The summer is in full swing and we all know that means lots of parties, alcohol and decadent foods. We often think we’re the victim to these circumstances or that if only we had more willpower or discipline, it wouldn’t be an issue.
I’m here to tell you it’s NOT about willpower. Okay there is a bit involved initially. But not much!
Here’s what’s really going on and why it’s so difficult to avoid the cheese, desserts, chocolate and eggnog. Certain foods are inherently addicting. Meat, dairy and sugar in particular are highly addicting because our brains evolved to enjoy things that had a lot of fat and calories. According to Dr. Neil Barnard, author of Breaking the Food Seduction, “Chocolate hits the brain and causes a habituation that is as real and physical as addiction to narcotics – albeit not so destructive” (p19).
“…The same parts of your brain that appreciates chocolate is also responsible for libido, that is sexual attraction. Your genes are just anxious to reward you for anything that perpetuates their existence (p22).
From a young age we can be addicted to sugar. If you dip a pacifier into sugar water and give it to a baby between nine to twelve weeks old and let them suck on it for three and a half minutes, you can leave the room, come back and the baby will smile at you, coo and prefer you over other people. Many studies confirm sugar’s highly addictive qualities.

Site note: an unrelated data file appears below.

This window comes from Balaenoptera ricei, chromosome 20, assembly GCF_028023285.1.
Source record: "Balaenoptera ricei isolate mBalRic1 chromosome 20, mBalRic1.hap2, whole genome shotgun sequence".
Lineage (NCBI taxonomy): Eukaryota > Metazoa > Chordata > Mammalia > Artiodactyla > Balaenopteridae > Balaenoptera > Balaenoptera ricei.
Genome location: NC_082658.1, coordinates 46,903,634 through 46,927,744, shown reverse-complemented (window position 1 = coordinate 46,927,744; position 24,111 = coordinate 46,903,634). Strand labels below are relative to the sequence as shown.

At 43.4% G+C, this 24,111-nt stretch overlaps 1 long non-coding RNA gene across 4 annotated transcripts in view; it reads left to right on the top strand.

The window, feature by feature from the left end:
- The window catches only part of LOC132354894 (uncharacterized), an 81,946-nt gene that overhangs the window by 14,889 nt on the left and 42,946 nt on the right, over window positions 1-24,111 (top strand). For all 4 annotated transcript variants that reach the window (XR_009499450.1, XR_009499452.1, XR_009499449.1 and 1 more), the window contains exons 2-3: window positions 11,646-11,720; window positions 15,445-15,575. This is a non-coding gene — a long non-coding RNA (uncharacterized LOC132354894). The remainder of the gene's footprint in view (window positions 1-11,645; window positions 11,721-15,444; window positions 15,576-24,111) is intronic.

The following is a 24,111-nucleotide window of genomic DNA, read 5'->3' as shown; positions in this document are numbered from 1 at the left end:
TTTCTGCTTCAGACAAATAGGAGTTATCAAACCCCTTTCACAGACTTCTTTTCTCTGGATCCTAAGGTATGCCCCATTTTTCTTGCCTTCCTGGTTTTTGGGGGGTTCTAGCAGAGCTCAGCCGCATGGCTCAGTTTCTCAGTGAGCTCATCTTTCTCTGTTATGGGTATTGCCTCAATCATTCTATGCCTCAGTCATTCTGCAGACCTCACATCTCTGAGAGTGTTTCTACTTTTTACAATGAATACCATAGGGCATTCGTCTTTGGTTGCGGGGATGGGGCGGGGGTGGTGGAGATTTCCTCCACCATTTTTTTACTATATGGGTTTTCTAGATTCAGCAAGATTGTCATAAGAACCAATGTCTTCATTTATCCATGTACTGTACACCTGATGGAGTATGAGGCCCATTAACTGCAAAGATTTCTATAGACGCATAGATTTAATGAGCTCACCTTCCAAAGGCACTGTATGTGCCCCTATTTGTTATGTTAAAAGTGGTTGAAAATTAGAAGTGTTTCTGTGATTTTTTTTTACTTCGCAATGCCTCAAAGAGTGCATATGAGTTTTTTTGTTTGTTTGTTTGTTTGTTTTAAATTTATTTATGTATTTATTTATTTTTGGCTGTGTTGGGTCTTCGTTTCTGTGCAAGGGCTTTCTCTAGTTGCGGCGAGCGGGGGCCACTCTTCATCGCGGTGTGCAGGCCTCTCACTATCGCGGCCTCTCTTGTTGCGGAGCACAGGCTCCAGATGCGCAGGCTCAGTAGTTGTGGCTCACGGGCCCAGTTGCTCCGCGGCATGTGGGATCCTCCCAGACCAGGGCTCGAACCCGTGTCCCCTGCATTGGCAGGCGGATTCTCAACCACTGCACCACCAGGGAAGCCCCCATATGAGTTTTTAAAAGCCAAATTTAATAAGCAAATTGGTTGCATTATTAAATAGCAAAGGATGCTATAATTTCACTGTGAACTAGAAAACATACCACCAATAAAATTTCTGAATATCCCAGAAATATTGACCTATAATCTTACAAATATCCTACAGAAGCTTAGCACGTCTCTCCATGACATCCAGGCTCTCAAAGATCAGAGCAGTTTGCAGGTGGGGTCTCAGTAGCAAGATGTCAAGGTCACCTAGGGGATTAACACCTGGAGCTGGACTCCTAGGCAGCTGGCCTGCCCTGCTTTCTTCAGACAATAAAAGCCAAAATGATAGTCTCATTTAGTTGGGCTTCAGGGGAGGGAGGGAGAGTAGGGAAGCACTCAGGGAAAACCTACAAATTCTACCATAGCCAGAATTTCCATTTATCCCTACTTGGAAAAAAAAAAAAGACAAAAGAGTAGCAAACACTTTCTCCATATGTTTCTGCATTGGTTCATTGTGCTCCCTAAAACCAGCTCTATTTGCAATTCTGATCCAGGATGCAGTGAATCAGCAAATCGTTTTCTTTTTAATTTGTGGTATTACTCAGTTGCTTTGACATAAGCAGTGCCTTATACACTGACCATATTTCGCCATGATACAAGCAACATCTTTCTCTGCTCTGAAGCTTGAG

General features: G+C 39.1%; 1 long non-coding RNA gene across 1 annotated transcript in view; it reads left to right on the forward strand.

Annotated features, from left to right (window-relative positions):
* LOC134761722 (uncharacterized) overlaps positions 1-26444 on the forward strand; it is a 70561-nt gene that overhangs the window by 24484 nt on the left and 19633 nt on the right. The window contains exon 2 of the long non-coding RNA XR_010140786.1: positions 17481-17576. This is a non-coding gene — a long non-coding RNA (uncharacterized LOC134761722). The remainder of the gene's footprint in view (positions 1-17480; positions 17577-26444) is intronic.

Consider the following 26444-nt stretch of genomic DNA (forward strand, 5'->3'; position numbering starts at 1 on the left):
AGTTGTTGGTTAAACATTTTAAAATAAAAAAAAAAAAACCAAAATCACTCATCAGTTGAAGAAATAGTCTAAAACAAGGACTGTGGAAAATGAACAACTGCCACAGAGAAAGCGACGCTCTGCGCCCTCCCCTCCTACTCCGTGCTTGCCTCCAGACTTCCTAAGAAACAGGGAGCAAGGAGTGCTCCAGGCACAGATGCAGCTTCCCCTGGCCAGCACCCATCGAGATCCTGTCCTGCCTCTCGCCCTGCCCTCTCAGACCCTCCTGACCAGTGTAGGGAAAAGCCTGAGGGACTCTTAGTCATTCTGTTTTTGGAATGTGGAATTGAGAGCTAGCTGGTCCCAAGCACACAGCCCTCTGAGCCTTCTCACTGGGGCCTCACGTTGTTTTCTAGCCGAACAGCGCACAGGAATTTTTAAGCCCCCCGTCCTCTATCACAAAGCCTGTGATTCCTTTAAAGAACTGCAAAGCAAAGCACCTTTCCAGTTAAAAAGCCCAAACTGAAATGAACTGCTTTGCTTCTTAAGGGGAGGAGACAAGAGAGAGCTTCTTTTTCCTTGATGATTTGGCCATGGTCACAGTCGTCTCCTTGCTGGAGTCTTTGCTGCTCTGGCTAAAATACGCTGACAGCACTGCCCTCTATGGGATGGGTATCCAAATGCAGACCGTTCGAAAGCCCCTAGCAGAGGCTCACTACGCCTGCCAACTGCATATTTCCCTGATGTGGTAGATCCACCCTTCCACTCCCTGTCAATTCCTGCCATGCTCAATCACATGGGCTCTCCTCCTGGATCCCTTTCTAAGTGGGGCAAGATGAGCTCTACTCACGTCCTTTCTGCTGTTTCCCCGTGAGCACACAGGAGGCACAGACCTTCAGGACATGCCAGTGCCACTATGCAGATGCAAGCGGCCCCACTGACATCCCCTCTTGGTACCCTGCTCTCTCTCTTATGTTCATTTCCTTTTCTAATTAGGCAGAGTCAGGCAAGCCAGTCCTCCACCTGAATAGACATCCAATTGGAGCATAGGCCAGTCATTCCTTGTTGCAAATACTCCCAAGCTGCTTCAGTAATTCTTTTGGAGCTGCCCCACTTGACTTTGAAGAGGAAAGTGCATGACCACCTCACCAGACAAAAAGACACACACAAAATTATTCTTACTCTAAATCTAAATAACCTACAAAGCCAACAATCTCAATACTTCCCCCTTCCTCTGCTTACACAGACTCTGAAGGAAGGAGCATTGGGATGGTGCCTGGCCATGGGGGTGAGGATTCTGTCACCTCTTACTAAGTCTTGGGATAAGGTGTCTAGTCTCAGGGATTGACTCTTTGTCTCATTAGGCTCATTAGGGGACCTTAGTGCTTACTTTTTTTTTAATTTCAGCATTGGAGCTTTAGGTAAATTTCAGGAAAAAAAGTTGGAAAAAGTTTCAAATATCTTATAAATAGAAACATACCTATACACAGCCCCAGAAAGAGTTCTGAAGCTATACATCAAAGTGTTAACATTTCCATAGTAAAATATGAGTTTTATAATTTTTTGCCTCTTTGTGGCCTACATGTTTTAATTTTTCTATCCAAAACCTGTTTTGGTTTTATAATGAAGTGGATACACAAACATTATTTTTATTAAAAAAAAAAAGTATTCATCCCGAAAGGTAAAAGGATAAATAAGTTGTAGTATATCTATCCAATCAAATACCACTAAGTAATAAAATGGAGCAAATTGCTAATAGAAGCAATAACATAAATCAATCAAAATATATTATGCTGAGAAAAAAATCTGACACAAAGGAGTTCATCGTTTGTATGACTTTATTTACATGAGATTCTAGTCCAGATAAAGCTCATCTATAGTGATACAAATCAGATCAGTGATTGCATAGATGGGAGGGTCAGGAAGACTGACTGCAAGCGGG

Not only is sugar addicting, but when combined with fat (in the form of ice cream, cookies, cakes or butter on bread, etc) it’s even more addicting. This is all due to genetics and evolution.
Healthy carbohydrate-rich foods like vegetables, beans and most whole grains are different. They will eventually release sugar into the bloodstream but at a much slower rate, in exactly the form your body uses for energy. So if you’re struggling with energy levels, this is the key. Put the right kinds of carbohydrates in your body and you will crave less and have loads more energy.
Dr. Barnard also says, “Healthy foods can turn on that feel-good dopamine system, too- maybe not in quite the same way chocolate does, but they will do the job. Ditto for exercise” (p21). In other words, we can train our brains to crave healthy foods and not like the more destructive, addicting foods.
So how to break the cycle?
Replace refined sugars and carbohydrates with complex ones like beans, whole grains, fresh fruits and vegetables. Crowd out the unhealthy foods with lots of healthy ones. When you are full from healthy foods, unhealthy ones seem less appealing and if consistent, you will soon break the vicious cycle of sugar, dairy and meat addiction. I will talk more about meat and dairy addiction in the weeks to follow. The secret is crowding out – it’s like a boycott against cravings until you naturally don’t experience them anymore because you trained your tastebuds to crave healthy things.
If you practice breaking free from the shackles of sugar before the parties, the summer will be that much easier.